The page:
Finally, this actually came across my Twitter feed and Facebook page:

I have to believe that some of these “rumors” are tongue-in-cheek, or perhaps fueled without support by certain Facebook pages. If you need to get the straight story about these issues or any other Town news, I suggest you follow the Town Facebook page, Twitter feed, or just contact Town officials.

And definitely make sure to read the monthly Webster Today cover to cover.

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Revisting the “Great Flip Flop Rescue” at Bayside

9 Jul

There’s been a lot of chatter recently about how Bayside Pub will likely soon be history due to the Town of Webster’s big Sandbar Park Project.

It all made me think back to a warm summer evening five years ago when we joined our friends for dinner — and what became dinner AND a show — at the popular restaurant. I’d like to share the blog I wrote after our memorable adventure.


An entertaining trip to Bayside

(originally published July 18, 2016)

Believe it or not, last night was the very first time my husband and I had ever been to the Bayside Pub up on Lake Road. Our friends Dave and Patty invited us along when they headed up there for dinner. They warned us there’d be a wait for a table, but that we’d enjoy sitting outside with a beer and listening to some music while we did.

They were right on both counts. The wait was long because — as many of you probably already know —  Bayside is quite small and apparently everybody in Webster knows that sitting on the Bayside lawn on a gorgeous summer Sunday evening, drinking a beer and listening to music is THE thing to do.

Before long we were joined by four other friends. We talked, and laughed, and sang along with a very entertaining local cover band called Vintage.

But the best part of the evening was what will forever be known as the Great Flip Flop Rescue.

Allow me to paint the scene. We’re waiting at a table right on the water, and as we’re chatting, I watch as a young girl scampers down the short dock toward her family’s small boat. She stops in front of it and kicks off one of her flip flops, expecting it to land in the boat. Not even close. Instead, it plops into the bay. Undaunted, she kicks off the other flip flop. Which lands in the bay right next to the first one.

She stands there, looks at them, looks around to see if there’s someone who can help, looks at them again. Finally, she heads back down the dock, probably in search of adult assistance.

Eventually, Dad comes by, heads toward the water, looks at the flip flops and walks back towards land with a rather peeved expression. Meantime, our victim scampers back and forth on the dock, flip-flop-less, while the wayward footwear continue to float away.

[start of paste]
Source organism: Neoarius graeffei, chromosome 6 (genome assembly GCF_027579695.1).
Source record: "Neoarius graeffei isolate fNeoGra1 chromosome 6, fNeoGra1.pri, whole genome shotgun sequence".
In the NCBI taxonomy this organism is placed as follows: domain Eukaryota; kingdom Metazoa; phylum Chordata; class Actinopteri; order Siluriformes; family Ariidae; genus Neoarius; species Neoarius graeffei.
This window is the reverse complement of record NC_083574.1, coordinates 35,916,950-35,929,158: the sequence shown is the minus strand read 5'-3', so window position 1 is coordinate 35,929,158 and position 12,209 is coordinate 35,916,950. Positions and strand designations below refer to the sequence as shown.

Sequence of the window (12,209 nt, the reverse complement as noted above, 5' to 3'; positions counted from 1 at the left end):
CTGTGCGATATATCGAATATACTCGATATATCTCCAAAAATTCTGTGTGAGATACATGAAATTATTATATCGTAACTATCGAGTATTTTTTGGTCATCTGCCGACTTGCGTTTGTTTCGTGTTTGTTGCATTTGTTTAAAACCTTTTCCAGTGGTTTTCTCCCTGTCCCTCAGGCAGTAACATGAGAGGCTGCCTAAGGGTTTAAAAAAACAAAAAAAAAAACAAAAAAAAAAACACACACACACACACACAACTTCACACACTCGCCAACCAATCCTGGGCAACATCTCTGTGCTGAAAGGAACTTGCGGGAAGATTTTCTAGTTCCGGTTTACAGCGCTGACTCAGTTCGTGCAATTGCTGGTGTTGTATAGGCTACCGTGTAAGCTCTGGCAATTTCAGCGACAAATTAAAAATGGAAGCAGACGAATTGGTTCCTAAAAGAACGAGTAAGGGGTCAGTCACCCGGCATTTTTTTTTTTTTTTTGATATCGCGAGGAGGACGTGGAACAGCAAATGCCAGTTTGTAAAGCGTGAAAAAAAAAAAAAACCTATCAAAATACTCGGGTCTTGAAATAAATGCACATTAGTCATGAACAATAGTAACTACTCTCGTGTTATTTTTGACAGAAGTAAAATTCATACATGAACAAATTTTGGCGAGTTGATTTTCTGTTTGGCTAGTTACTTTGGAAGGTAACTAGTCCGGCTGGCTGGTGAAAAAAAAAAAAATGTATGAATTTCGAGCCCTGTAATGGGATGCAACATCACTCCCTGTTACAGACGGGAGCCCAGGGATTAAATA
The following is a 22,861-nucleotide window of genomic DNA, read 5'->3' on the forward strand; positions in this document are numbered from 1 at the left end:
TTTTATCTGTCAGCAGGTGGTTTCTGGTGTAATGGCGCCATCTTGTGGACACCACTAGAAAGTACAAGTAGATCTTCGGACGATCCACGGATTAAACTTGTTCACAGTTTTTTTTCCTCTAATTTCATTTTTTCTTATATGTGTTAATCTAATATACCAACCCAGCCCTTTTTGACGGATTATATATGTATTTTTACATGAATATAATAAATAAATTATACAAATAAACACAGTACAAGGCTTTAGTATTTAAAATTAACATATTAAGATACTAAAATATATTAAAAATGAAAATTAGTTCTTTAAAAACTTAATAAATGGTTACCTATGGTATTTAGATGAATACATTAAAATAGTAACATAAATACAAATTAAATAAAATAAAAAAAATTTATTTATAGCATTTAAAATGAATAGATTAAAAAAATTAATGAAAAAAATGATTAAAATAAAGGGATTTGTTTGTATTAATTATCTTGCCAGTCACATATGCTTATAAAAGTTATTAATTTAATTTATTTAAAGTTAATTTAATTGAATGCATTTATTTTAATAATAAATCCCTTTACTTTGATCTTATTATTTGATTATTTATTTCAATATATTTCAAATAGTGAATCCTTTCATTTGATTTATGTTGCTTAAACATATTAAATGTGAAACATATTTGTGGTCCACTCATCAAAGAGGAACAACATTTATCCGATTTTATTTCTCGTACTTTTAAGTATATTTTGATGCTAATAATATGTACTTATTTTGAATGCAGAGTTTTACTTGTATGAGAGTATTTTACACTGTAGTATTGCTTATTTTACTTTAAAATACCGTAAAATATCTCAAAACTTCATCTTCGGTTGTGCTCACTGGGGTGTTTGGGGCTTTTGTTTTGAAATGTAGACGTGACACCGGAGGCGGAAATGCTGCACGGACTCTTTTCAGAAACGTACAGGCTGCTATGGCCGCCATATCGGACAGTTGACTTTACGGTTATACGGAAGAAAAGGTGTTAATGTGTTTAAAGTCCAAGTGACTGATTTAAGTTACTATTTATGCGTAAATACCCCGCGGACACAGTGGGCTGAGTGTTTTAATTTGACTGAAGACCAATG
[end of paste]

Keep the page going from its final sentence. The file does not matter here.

Before long, a small knot of family members and friends from the neighboring boat has convened on the dock, and the adult strategizing begins. Now all four of us, still waiting for dinner, are closely watching the action, anxious to see how the exciting drama plays out.

One of the flip flops had not yet floated too far away, and somehow they retrieve that one rather quickly. The other one is more problematic.

There is much discussion on the dock. Someone pulls a pike pole out of one of the boats, and extends it to its full length before realizing that it would take about 10 of them to reach the flip flop at this point. Someone starts uncoiling a rope attached to a toddler’s floaty.  Someone else tries casting a fishing rod in its direction.

There is much discussion at our table, too. Like football fans questioning a poor call on the field, we’re wondering why SOMEONE doesn’t think to throw a tube into the water (there’s one tethered to flip-flop-family’s boat) and paddle over to it.

Perhaps she hears us, but it is flip flop girl who finally also has that brilliant thought. Now skittering around in one flip flop, she hops into her boat, pulls the tube up next to the side of the boat, and starts trying to climb in. As soon as she puts one foot on it she realizes that without help, she’ll also be in the water. So instead, she yanks on the rope and, all by herself, wrestles the tube into the boat.

Apparently no one else thinks it’s a brilliant idea, because it just sits there.

FINALLY, neighboring-boat-owner-family figures they might as well head home. So they pull all their kids and stuff together, back their boat out of the dock, putter over to the flip flop, retrieve it and return it to flip flop girl.

There was actual cheering.


The Bayside may someday be gone, but memories like these will always remain.

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Webster community mailbag

6 Jul

A couple of reminders this morning about upcoming events, plus a few new events for your consideration.

This Friday July 9, the Episcopal Church of the Good Shepherd, at the corner of Webster Rd. (Rt. 250) and State Rd., will host a drive-through Taco Dinner, beginning at 4 p.m. and ending when they’re sold out.